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Carnival colour in Sunderland park

A steel drum band called 'Don't Panic' brought an air of Caribbean music to the festival.

A steel drum band called 'Don't Panic' brought an air of Caribbean music to the festival.

SUNDERLAND came alive to the sounds of home-grown and world music as a colourful carnival of noise journeyed through the city.

The Summer Streets event brought thousands of people to Thompson Park in Southwick, after a parade, including steel band Don’t Panic, set off from the community’s primary school.

And despite overcast and wet weather for large parts of the day, those attending said they were glad to see the fun staged in the city for the first time and hoped it would become a regular fixture.

The programme of events was organised by The Futureheads’ bass player Ross Millard, on behalf of The Cultural Spring, a multimillion-pound Arts Council-funded project bringing arts and culture to five wards in Sunderland and five in South Tyneside.

The weekend’s event followed on from the first segment of the three-year cultural scheme, the Great North Passion, which took place in South Shields on Good Friday.

The parade made its way to the park, as bands including Turkish group Kolektif Istanbul, Sunderland’s own the Lake Poets and City Road Survivors, featuring BBC Look North’s Jeff Brown, performed.

Thornhill chemistry teacher Amer Sheikh and his hip-hop collective The Word also took to the stage, as did Bluegrass band Kentucky Cow Tippers. Rock fans Kevin Martin, 49, and his son Ben, 13, of Southwick, said it was great to see music performances close to home for once.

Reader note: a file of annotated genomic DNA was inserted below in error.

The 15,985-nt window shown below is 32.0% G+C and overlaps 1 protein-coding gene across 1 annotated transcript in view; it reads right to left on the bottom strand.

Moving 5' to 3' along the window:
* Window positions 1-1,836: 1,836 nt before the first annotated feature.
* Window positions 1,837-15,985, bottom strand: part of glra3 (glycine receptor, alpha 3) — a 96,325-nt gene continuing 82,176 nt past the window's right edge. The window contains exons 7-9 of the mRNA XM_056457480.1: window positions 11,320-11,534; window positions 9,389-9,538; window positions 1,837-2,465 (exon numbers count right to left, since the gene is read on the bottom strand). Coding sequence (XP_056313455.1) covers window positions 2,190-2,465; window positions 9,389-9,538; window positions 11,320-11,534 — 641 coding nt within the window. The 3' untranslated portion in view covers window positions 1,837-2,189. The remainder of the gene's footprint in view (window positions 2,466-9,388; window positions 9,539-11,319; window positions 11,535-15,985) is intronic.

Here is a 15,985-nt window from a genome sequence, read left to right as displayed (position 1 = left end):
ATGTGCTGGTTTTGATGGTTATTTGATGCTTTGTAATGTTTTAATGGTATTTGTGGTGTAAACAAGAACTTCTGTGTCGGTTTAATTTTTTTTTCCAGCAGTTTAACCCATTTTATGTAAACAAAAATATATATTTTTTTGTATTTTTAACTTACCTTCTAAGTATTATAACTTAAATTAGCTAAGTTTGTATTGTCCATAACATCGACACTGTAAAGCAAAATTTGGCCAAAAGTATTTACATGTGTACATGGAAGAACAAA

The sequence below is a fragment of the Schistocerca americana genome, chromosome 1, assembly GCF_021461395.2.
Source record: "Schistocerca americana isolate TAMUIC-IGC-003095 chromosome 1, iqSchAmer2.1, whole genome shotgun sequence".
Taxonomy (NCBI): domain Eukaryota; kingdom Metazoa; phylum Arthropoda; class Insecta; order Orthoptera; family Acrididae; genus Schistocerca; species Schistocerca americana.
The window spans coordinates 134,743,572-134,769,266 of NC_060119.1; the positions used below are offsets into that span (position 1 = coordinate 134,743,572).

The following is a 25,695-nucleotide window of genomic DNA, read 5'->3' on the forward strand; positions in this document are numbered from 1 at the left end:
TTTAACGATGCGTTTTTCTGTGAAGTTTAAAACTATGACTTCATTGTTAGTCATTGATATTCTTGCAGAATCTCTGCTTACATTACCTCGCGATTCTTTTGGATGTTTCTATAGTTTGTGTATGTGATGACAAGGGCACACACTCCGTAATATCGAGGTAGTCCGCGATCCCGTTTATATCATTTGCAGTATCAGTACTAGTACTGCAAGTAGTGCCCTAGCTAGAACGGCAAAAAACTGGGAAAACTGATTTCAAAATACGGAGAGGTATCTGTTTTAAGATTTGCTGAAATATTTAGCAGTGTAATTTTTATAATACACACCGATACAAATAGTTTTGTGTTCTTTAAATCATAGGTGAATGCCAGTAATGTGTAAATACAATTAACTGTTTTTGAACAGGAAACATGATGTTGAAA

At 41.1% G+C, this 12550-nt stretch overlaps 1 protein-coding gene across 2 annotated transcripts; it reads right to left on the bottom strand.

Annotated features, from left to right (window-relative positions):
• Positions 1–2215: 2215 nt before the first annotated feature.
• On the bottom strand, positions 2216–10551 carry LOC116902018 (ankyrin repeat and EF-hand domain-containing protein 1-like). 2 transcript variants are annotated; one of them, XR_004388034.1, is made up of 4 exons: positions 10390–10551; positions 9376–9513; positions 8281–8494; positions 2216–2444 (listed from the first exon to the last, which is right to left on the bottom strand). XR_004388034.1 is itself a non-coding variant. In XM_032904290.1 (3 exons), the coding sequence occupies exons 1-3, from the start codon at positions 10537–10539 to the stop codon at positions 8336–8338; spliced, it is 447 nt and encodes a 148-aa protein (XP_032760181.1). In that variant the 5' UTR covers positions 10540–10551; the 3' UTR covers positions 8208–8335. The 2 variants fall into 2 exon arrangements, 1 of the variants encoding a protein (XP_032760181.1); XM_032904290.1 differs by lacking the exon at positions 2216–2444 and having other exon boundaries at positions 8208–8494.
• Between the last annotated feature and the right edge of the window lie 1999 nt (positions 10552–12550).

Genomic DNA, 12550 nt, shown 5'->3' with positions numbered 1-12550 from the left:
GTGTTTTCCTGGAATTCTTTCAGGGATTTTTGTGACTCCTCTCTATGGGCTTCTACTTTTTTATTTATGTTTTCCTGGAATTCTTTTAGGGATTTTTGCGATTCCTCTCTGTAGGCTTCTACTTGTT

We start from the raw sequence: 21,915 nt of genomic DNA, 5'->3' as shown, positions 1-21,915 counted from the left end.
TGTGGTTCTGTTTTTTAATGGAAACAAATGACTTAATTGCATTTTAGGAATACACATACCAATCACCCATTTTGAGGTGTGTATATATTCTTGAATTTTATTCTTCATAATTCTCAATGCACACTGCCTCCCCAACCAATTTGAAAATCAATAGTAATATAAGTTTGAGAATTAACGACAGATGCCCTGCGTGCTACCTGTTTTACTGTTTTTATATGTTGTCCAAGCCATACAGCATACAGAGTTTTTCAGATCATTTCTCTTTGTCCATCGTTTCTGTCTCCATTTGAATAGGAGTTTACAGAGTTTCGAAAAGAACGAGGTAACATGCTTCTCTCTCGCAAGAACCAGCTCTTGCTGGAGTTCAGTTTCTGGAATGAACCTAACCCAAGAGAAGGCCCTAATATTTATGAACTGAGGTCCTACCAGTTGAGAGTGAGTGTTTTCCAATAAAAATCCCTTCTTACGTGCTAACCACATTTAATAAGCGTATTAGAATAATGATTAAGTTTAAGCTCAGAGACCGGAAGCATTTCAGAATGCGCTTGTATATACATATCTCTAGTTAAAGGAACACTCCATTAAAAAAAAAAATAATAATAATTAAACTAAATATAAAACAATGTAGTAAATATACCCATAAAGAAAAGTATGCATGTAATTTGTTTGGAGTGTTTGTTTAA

“I went to see Green Day recently but I had to go down to the Emirates Stadium in London for it,” said Kevin.

“There’s all different types of music today and it’s brilliant that they are here in Sunderland.”

Sunderland folk musician and author Keith Gregson has been working with Town End Farm and Bexhill academies in the area to create a “Sunderland Anthem”, which a newly-formed choir made up of pupils from the schools performed on the Summer Voices Stage.

“This is a long-term project and I think it’s fantastic,” said Keith.

“The song we’ve written is about what the people of Sunderland like about their city, whether that’s the football team, the seaside, the parks or even the Bridges.

“I think there are a lot of people who maybe play music at home, sometimes in their bedrooms, and this is about getting them out and involved in performing and showing off their talents.”

Southwick councillor Norma Wright, who was one of those who came along to watch the performances, said: “It’s fantastic to see the park used in this way.”

“We’ve been working for years to see things improved so that residents can reclaim it as their own and that’s what’s happening today.”

 

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